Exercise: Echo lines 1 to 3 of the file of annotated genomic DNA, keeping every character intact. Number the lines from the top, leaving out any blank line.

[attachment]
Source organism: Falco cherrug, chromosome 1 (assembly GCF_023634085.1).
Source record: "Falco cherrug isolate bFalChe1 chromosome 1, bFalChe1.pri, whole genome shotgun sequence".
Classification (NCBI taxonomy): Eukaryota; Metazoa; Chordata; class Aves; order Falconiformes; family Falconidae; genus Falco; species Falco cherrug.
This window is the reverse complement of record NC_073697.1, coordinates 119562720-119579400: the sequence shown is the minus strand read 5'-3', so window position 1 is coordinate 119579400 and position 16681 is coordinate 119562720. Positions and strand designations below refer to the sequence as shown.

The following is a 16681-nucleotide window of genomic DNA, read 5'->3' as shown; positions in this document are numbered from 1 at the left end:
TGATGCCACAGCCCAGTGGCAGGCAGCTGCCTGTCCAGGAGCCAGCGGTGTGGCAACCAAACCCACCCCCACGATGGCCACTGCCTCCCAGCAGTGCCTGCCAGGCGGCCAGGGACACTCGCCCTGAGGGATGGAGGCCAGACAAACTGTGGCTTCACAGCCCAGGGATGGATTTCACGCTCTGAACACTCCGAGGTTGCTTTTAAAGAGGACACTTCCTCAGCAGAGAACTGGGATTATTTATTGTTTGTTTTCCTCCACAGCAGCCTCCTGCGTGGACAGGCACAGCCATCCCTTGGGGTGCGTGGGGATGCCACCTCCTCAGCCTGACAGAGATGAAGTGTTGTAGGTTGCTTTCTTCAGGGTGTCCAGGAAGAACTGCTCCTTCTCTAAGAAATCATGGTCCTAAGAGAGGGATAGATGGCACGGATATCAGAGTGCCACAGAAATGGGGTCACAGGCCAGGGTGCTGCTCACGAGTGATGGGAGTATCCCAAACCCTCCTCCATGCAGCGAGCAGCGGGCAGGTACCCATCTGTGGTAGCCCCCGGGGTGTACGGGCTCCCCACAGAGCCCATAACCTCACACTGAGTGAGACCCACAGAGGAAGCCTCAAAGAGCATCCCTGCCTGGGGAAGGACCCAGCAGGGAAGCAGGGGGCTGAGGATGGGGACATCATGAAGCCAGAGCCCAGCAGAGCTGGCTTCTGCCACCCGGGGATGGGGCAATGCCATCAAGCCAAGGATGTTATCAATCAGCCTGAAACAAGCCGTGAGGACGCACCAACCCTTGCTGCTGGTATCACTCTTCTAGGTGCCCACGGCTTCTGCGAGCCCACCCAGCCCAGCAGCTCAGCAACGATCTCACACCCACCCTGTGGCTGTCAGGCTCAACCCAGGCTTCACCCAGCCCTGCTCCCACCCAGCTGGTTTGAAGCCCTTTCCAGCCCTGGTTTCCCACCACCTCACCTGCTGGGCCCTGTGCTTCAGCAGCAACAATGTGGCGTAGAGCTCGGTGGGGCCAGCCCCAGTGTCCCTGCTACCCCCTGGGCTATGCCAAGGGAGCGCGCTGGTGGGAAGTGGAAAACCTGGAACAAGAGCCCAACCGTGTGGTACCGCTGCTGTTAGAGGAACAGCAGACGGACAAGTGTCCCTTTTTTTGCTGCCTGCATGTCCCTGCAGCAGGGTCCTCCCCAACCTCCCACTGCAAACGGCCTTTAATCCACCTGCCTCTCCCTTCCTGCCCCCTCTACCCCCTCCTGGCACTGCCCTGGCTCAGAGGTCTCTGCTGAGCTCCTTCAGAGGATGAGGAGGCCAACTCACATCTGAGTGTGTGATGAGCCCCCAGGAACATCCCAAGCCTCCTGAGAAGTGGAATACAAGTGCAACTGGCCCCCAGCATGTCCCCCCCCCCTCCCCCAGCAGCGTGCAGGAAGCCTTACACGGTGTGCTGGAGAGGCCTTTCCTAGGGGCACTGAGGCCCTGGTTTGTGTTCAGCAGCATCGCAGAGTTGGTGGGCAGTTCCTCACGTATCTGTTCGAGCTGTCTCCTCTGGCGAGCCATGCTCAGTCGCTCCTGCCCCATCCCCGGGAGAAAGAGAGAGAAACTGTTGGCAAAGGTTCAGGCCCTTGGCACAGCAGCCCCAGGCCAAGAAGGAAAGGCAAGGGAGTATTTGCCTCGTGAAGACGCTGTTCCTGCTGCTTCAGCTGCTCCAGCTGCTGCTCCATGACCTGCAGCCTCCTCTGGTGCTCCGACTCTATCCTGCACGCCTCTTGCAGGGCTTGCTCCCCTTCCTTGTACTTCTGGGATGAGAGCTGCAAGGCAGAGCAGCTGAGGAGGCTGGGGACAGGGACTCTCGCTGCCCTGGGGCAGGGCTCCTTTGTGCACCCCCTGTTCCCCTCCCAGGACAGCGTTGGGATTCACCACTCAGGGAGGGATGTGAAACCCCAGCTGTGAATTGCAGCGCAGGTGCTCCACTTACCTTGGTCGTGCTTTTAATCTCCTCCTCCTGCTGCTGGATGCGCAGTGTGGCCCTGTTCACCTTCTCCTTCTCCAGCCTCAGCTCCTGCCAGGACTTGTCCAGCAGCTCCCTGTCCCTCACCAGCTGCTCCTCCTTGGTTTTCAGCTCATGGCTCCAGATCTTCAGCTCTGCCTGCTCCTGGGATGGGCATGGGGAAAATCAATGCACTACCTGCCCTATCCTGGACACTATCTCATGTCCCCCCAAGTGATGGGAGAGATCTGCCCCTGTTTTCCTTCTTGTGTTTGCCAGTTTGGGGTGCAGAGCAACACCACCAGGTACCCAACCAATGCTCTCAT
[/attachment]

Source organism: Falco cherrug, chromosome 1 (assembly GCF_023634085.1).
Source record: "Falco cherrug isolate bFalChe1 chromosome 1, bFalChe1.pri, whole genome shotgun sequence".
Classification (NCBI taxonomy): Eukaryota; Metazoa; Chordata; class Aves; order Falconiformes; family Falconidae; genus Falco; species Falco cherrug.